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Thursday, 10 August 2017

Goat's Milk is Champion

I see that CAMRA's Champion Beer of Britain for 2017 is Churchend Goat's Milk, a 3.8% beer described on the brewery's website as 'Golden yellow nectar. Pale barley, crystal malt and oats, blend to fill the palate with flavour. Aromatic hops dance over the tongue for a gentle hop finish.' That sounds like the kind of beer that is very popular at the moment, although that's not a criticism. A brewery spokesperson explained the name: "We originally brewed and named it for a festival taking place in the Goat pub, and the beer just caught on."

Silver in the Overall Winner category was won by Bishop Nick Brewery's Ridley’s Rite, with Tiny Rebel Cwtch taking the bronze. Two years ago, Cwtch won the Champion Beer award. When I tried Cwtch after it first won, I was distinctly unimpressed and didn't see it as anything special at all, which just goes to show how subjective judgements on flavour can be.

Only two beers from around this area (Merseyside and Lancashire) feature, both from Blackedge Brewery in Horwich, which is about 25 miles from Southport: Pike won Silver in the Best Bitters category, and Black Port Porter won Joint Silver in the Speciality category. The only other beer from the North West was Red Bull Terrier from Barngates in Cumbria which won Silver in the Strong Bitter category.

For the full list, click here and scroll down. It is difficult to comment on the beers that have won awards, seeing that, as far as I can recall, I've had only three of them: Cwtch Tiny Rebel, Oakham Citra and Saltaire Triple Chocoholic. 

I tend to take these awards with a pinch of salt because the final choice is made by a comparatively small number of people on a panel chosen by CAMRA. I'm not sure how it could be done otherwise because, as my own experience of knowing only three beers among the 2017 award winners shows, ordinary drinkers don't have access to the full range of beers available nationally - not unless they spend every waking hour touring pubs and beer festivals all over the country, in which case they'd also have to be quite rich. A simple ballot of all members would just throw up a bewildering range of local choices without any clear winner. While consultation among members does take place via local tasting panels and regional heats, in the end final decisions have to be made, so I accept this system, though imperfect, as probably about as good as we can get.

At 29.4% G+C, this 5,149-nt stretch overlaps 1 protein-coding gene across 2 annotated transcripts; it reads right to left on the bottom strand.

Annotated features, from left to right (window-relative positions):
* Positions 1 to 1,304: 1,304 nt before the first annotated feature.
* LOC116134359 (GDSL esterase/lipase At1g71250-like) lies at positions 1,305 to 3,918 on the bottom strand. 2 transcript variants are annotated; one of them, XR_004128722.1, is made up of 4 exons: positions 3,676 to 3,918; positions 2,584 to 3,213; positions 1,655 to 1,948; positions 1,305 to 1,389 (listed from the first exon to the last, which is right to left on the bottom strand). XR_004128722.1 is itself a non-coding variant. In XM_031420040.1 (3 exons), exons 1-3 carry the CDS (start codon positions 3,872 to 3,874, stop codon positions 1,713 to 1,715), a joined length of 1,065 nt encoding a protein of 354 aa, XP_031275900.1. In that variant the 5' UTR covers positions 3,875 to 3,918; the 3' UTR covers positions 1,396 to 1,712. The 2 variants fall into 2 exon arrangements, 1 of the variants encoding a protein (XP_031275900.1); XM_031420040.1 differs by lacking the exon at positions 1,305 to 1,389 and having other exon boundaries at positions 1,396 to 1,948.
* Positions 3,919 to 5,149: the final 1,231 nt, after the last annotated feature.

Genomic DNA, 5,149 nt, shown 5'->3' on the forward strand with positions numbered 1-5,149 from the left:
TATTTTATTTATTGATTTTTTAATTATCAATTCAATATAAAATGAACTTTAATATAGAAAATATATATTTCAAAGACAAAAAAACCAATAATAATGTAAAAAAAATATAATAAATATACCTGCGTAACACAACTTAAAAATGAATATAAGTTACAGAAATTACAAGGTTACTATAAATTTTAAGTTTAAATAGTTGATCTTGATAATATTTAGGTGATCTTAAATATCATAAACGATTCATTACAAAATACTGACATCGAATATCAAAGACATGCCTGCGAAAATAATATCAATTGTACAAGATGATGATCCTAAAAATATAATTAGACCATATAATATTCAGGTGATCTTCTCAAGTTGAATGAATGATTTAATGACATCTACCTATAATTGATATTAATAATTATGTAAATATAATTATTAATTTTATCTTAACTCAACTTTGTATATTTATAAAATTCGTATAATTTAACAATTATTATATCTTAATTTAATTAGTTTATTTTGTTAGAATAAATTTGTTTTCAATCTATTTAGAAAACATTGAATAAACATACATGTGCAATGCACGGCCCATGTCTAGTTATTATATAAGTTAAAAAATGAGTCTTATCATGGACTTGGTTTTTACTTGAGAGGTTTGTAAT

Most industry awards are simply marketing devices. For example, the Oscars, which get a ridiculously disproportionate amount of attention, are no more than industry gongs awarded by insiders to each other. Impartial assessments of quality they are not. In fact, they are of less value to us consumers that, say, the UK Plumber of the Year award - much more use if your boiler packs in.

The CAMRA awards are genuinely different in that they are not industry gongs, but awarded by outsiders from an independent campaign, which is why winning them is valued more highly than other awards determined by insiders: this award, brewers can justifiably claim, was decided by informed customers.

Ultimately, while they're not perfect, they're not worthless either. If I were a brewer, I'd be very pleased to receive one.

6 comments:

  1. I've never had this particular beer, or even seen it on the bar, so can't really comment on its quality.

    However, I do wonder exactly what value it adds for either drinkers or the brewery itself to give the award to such a relatively obscure beer.

    And I've never seen Tiny Rebel Cwtch on a bar either.

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  2. I've seen Cwtch only once on a bar. It is a valid point that the average drinker is unlikely ever to come across most of these beers.

    Winning the Champion award does usually result in a large increase in orders for the brewery concerned, sometimes well beyond their capacity to fulfil. A few of them have had to use contract brewers to meet demand, for example Coniston Bluebird.

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  3. Apart from the publicity generated for CAMRA by this competition, you do have to question its value.

    As has been pointed out already, many past CBOB winners have been very obscure beers with limited distribution, and the fact that a winning brewery will sometimes have to contract production out to a larger brewery, negates the whole idea.

    btw. Do either of you know whether CAMRA’s top brass tried the “black-tie” dinner job to announce the awards? They pulled this trick last year, and received considerable criticism from brewers and members alike.

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    Replies
    1. I'm pretty sure I read that the black-tie dinner had been dropped this year.

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  4. I don't know, although I can't see any mention of a posh dinner on the website.

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  5. It was announced just after three o clock on the first day of the festival.

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